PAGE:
The office might not seem like an area in desperate need of disruption, but Envoy — a Silicon Valley company used to sign in over 100,000 visitors at offices across the world each day; and a TechCrunch SF office neighbor! — has raised $43 million to do just that.
The company started life five years digitizing the sign-in book with a simple iPad-based approach, and it has moved on to office deliveries with an automated system that simply involves scanning a barcode. In both cases, alerts are routed directly to the person collecting the goods or visitor using an app.
The concept is simple: no more pen and paper, no calls or prompts, everything goes digital.
The result is an easier life for office workers and more efficiency for front desk staff, who have more time for important items. A basic version of Envoy is available for free, but the feature-rich options include two-tiered plans ($99/$249 per month) and bespoke packages for more advanced integrations.
This new Series B capital takes Envoy to $59.5 million raised to date. The round was led by Menlo Ventures with participation from existing backers Initialized Capital and Andreessen Horowitz. Envoy’s previous round was a $15 million Series A in 2015, and its seed investors include Marc Benioff as well as Initialized Capital partners Gary Tan and Alexis Ohanian.
Envoy has certainly expanded since that first $1.5 million seed deal. CEO and founder Larry Gadea, who spent four years at Google after joining at 19 and later worked for Twitter, told TechCrunch in an interview that its customer base spans 72 countries. Over 32 million visitors have been signed in to date and Gadea is particularly proud that 80 percent of its 10,000 daily companies — which includes well-known names like Yelp, Mailchimp and Rakuten — are based outside of Silicon Valley. That, he rightly asserts, is evidence that the issue isn’t just a Silicon Valley/first world problem like so many ideas spun out of The Valley can be.
“The growth has been absolutely nuts. It’s a very viral product… people see it, use it and then take it back to their company,” Gadea, who joined Google from high school in Canada, explained. “The majority of our deals happening through inbound.”
Child prodigy Larry Gadea was plucked from high school in Canada by Google after the company discovered a plug-in he had developed for its desktop search service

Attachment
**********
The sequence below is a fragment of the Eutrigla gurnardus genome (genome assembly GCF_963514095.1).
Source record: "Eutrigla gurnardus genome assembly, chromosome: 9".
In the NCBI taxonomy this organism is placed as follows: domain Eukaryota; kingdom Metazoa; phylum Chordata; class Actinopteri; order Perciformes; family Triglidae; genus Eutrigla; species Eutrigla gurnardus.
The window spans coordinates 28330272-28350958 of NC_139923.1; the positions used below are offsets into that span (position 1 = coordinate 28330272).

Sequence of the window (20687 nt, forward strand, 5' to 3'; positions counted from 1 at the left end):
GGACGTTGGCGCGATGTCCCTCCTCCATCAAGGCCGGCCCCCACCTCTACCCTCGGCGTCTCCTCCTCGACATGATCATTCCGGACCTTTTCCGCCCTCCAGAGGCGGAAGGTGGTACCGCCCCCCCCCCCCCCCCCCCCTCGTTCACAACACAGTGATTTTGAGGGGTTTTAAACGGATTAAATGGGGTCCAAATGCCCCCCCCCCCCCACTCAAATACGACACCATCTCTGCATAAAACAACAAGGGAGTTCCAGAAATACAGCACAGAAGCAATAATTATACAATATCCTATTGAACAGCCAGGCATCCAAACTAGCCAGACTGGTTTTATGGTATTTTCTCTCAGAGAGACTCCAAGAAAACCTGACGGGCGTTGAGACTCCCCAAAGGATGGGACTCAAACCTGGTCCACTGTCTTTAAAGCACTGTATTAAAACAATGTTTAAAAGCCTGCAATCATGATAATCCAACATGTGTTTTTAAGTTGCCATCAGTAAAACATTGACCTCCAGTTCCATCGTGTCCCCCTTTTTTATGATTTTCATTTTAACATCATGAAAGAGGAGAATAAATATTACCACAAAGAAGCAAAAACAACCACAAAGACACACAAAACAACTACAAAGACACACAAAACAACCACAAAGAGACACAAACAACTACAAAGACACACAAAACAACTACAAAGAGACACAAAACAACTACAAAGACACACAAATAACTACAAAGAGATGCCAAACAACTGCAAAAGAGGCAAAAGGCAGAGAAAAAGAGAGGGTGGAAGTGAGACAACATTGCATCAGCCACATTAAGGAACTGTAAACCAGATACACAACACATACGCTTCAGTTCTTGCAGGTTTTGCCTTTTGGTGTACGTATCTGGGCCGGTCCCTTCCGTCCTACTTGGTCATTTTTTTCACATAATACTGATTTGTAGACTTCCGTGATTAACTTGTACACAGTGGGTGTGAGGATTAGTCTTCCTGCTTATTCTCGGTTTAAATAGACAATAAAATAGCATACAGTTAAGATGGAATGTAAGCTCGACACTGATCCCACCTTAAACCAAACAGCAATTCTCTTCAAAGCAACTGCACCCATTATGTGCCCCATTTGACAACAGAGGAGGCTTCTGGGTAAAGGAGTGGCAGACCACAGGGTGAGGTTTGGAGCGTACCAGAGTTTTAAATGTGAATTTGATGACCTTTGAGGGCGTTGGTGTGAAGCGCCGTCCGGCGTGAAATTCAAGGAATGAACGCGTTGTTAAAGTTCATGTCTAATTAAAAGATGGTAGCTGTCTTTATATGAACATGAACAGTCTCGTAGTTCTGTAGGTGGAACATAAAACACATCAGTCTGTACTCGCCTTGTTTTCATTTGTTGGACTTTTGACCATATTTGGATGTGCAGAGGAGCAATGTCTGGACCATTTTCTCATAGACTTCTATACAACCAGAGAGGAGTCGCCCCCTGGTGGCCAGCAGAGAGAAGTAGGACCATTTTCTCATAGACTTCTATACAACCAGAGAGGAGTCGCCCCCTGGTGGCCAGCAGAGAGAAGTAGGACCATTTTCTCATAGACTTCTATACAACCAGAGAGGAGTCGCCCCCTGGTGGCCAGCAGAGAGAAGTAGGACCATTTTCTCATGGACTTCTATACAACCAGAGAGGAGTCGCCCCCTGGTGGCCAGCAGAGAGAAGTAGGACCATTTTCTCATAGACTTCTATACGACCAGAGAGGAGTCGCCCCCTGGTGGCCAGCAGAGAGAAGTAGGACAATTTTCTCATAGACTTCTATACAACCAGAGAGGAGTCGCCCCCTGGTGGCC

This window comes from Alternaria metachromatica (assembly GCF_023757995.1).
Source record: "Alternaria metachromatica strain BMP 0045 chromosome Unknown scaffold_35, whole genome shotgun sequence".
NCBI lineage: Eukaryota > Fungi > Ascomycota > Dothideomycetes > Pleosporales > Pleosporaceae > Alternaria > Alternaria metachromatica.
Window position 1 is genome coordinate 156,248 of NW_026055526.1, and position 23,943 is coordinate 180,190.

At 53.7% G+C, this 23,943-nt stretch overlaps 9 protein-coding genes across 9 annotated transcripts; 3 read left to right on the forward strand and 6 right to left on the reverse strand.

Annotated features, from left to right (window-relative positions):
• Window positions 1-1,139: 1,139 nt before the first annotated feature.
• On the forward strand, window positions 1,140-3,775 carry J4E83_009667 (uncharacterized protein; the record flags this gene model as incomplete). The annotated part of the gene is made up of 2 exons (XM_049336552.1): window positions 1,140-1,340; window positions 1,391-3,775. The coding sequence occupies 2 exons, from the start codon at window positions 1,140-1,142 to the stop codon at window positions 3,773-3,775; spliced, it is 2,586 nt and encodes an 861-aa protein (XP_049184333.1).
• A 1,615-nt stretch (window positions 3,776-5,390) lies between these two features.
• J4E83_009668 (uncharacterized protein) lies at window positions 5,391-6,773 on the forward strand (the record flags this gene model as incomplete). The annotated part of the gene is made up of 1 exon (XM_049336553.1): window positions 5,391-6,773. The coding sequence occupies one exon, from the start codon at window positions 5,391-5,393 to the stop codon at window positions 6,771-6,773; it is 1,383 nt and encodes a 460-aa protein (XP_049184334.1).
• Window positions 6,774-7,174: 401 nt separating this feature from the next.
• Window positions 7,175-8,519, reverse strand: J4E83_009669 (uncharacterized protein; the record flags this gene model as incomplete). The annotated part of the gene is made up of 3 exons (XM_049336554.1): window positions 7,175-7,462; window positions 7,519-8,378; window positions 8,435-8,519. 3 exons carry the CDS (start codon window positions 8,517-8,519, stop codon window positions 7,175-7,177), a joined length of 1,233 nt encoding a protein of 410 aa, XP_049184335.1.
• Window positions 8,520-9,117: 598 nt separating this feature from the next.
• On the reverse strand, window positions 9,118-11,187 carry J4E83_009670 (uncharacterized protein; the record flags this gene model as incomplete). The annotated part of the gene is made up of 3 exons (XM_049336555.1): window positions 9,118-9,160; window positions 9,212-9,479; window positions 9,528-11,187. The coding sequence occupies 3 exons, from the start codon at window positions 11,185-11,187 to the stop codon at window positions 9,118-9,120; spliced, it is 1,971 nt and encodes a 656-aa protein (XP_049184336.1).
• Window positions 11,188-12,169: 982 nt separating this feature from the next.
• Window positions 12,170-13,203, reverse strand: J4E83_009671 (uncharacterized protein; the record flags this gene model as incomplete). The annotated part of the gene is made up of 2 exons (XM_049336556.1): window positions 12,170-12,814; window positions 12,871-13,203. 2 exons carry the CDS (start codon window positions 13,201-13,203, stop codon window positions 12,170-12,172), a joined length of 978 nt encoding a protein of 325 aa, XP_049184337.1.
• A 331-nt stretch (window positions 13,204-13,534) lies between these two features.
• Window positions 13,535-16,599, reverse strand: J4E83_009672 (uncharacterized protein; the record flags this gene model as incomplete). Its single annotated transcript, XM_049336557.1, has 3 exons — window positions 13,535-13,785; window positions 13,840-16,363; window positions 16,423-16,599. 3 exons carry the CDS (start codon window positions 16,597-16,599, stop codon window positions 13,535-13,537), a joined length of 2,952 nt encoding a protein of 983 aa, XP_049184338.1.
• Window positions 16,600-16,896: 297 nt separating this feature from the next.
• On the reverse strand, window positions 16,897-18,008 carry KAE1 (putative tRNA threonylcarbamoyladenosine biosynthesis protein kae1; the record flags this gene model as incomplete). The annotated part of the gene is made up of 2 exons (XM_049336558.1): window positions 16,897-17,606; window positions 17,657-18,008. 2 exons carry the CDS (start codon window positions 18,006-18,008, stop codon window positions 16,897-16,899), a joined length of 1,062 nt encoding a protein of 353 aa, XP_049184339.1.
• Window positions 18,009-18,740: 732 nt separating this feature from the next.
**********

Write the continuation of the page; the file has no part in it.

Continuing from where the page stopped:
Organic growth is a good start, but $43 million is a lot of money and it’ll be used to go push things further still and expand the Envoy team which is currently at around 100 people. You can expect more new office digitizations from the company since its ultimate goal is to make the entire office smarter. That could include products like meeting room booking and other small pieces which, when put together, Gadea hopes will allow workers to concentrate on their work not unnecessary admin. Just as Envoy has done with front desk staff.
“We’re known for the front desk and sign-in but where I think it’s really interesting, and where our future is, is that the rest of the office is just so broken,” he explained. “There’s so much low-hanging fruit we can go after.”
Gadea explained a little more in an Envoy blog post announcing the new round:
Though we’ve helped modernize over 10,000 lobbies with automated iPad-based sign-in, and started bringing some order to the chaos of the mailroom, the rest of the workplace remains largely untouched: people are losing their keys/badges (and being locked out of their office!), meeting rooms are reserved but are unoccupied, lights/heating are left on after-hours, there’s all sorts of out-of-place things that nobody’s reporting, etc. Where are the products to fix all those things? And to unify them all together.
The ultimate vision is a kind of ‘office OS’ platform that other companies can build off. Gadea compares the potential impact to what Nest has done to the home with its smart products, which started with the thermostat.
Gadea is still working on a name for the platform, and he isn’t saying exactly what features it might include. Certainly, now that there’s an additional $43 million in the kitty, expectations for what might (first) appear to be a modest proposal for the front desk have been raised.